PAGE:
THIS WEEK in the War of 1812 (Nov. 4-Nov. 10)

November 6, 2012 at 12:33 am 1 comment

Friendly Fire

In early November 1812, U.S. Major Gen. Henry Dearborn – commander of the Northern Army (except for the troops in the West now commanded by William Henry Harrison) – makes plans for another invasion of Canada.

Henry_Dearborn
(Art Institute of Chicago via Wikipedia)

This time it is to be a thrust from northeastern New York against Montreal. Dearborn — who has dallied in the Albany, New York area for most of the war, trying to recruit troops while planning his invasion strategy —  has been prodded into attack mode by President James Madison.

By Nov. 10, Dearborn – a Revolutionary War hero, former congressman and Thomas Jefferson’s Secretary of War – has moved much of his 6,000-man force to the New York-Canadian border near Plattsburgh, New York.

On Nov. 20, an advance U.S. party commanded by Col. Zebulon Pike (the discoverer of Pike’s Peak in Colorado) moves on Lacolle Mills in Quebec near the village of Champlain, New York, where a blockhouse is garrisoned by about 40 Canadian militia and Indians.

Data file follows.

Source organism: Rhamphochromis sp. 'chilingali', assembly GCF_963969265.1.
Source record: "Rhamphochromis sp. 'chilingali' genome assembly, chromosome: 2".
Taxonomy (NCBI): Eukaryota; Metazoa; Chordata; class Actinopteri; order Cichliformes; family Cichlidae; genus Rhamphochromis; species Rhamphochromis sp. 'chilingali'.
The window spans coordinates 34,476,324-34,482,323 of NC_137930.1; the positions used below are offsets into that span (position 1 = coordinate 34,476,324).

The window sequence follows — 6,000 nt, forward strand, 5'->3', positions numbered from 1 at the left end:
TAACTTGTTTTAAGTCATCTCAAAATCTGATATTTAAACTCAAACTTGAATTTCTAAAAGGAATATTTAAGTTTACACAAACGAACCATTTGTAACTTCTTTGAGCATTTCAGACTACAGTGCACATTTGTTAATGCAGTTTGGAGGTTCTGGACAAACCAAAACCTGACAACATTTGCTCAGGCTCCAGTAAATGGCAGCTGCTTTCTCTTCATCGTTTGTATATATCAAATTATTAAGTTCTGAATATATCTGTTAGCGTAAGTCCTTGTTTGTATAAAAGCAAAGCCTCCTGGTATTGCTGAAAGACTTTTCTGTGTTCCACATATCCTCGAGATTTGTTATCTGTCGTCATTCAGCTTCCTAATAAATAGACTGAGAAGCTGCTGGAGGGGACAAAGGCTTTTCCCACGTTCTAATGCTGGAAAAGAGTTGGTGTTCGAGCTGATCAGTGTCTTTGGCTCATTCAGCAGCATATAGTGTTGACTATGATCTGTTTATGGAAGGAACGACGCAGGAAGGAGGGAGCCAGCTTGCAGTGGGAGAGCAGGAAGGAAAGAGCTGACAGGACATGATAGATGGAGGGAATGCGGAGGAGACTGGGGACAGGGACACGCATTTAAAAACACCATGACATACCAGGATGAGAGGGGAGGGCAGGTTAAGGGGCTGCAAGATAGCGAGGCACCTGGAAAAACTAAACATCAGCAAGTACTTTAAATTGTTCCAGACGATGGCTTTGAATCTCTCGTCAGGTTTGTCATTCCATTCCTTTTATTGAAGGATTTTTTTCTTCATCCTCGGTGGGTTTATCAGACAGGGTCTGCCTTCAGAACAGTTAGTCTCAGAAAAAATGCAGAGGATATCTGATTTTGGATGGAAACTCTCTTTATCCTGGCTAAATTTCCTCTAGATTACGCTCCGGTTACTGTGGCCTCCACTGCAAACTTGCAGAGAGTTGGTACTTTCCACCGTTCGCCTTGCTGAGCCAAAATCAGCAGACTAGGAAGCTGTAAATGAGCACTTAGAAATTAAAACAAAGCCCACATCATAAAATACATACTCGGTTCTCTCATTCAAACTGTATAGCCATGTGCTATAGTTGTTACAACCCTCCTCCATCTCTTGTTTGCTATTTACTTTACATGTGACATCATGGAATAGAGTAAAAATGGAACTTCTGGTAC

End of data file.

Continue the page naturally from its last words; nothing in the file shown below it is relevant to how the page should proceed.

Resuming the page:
Pike’s vastly superior numbers overwhelm the blockhouse defenders who retreat. But then a U.S. militia unit comes out of nowhere — thinks the blockhouse is still held by the enemy — and fires on Pike’s men, who return fire. Both U.S. units think they are fighting the redcoats and not fellow Americans. When they finally discover their mistake the Americans troops are confused and demoralized.

The British under Major Charles de Salaberry, aided by 300 Mohawk Indians, seize the opportunity and counterattack driving the Americans back across the border.

Lacolle Mills Blockhouse today
(Wikipedia)

The fiasco convinces Dearborn to abandon his planned attack and orders his troops into winter quarters.

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Entry filed under: National Security and Defense, THIS WEEK in the War of 1812, Traditions. Tags: , , , , , , .

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